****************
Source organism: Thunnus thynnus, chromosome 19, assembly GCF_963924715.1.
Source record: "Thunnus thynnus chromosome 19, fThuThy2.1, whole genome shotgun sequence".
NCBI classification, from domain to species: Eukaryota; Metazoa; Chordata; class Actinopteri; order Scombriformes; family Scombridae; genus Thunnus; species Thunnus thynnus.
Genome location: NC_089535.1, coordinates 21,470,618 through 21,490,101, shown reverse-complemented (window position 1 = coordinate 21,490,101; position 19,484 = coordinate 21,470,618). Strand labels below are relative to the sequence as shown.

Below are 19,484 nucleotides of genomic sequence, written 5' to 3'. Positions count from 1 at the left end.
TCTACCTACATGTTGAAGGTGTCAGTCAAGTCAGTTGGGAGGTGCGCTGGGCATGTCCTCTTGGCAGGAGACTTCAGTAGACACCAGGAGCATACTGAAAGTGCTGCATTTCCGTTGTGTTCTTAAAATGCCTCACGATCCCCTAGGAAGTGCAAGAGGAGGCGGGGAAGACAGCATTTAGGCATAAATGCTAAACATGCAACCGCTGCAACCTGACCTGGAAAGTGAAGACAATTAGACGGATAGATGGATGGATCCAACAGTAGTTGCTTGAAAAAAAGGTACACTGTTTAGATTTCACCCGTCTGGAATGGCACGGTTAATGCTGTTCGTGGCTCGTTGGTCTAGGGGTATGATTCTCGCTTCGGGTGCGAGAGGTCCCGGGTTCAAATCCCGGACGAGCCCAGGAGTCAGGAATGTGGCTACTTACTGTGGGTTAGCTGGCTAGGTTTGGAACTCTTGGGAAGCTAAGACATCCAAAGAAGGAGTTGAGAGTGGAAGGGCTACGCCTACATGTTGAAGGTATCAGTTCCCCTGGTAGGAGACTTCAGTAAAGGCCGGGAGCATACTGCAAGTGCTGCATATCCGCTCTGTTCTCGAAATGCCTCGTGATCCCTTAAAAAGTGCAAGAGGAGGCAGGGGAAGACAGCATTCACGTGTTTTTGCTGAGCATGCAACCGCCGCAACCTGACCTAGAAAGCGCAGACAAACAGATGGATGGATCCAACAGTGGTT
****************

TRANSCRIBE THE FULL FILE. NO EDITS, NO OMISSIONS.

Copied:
Source organism: Thunnus thynnus, chromosome 19, assembly GCF_963924715.1.
Source record: "Thunnus thynnus chromosome 19, fThuThy2.1, whole genome shotgun sequence".
NCBI classification, from domain to species: Eukaryota; Metazoa; Chordata; class Actinopteri; order Scombriformes; family Scombridae; genus Thunnus; species Thunnus thynnus.
Genome location: NC_089535.1, coordinates 21,470,618 through 21,490,101, shown reverse-complemented (window position 1 = coordinate 21,490,101; position 19,484 = coordinate 21,470,618). Strand labels below are relative to the sequence as shown.

Below are 19,484 nucleotides of genomic sequence, written 5' to 3'. Positions count from 1 at the left end.
TCTACCTACATGTTGAAGGTGTCAGTCAAGTCAGTTGGGAGGTGCGCTGGGCATGTCCTCTTGGCAGGAGACTTCAGTAGACACCAGGAGCATACTGAAAGTGCTGCATTTCCGTTGTGTTCTTAAAATGCCTCACGATCCCCTAGGAAGTGCAAGAGGAGGCGGGGAAGACAGCATTTAGGCATAAATGCTAAACATGCAACCGCTGCAACCTGACCTGGAAAGTGAAGACAATTAGACGGATAGATGGATGGATCCAACAGTAGTTGCTTGAAAAAAAGGTACACTGTTTAGATTTCACCCGTCTGGAATGGCACGGTTAATGCTGTTCGTGGCTCGTTGGTCTAGGGGTATGATTCTCGCTTCGGGTGCGAGAGGTCCCGGGTTCAAATCCCGGACGAGCCCAGGAGTCAGGAATGTGGCTACTTACTGTGGGTTAGCTGGCTAGGTTTGGAACTCTTGGGAAGCTAAGACATCCAAAGAAGGAGTTGAGAGTGGAAGGGCTACGCCTACATGTTGAAGGTATCAGTTCCCCTGGTAGGAGACTTCAGTAAAGGCCGGGAGCATACTGCAAGTGCTGCATATCCGCTCTGTTCTCGAAATGCCTCGTGATCCCTTAAAAAGTGCAAGAGGAGGCAGGGGAAGACAGCATTCACGTGTTTTTGCTGAGCATGCAACCGCCGCAACCTGACCTAGAAAGCGCAGACAAACAGATGGATGGATCCAACAGTGGTT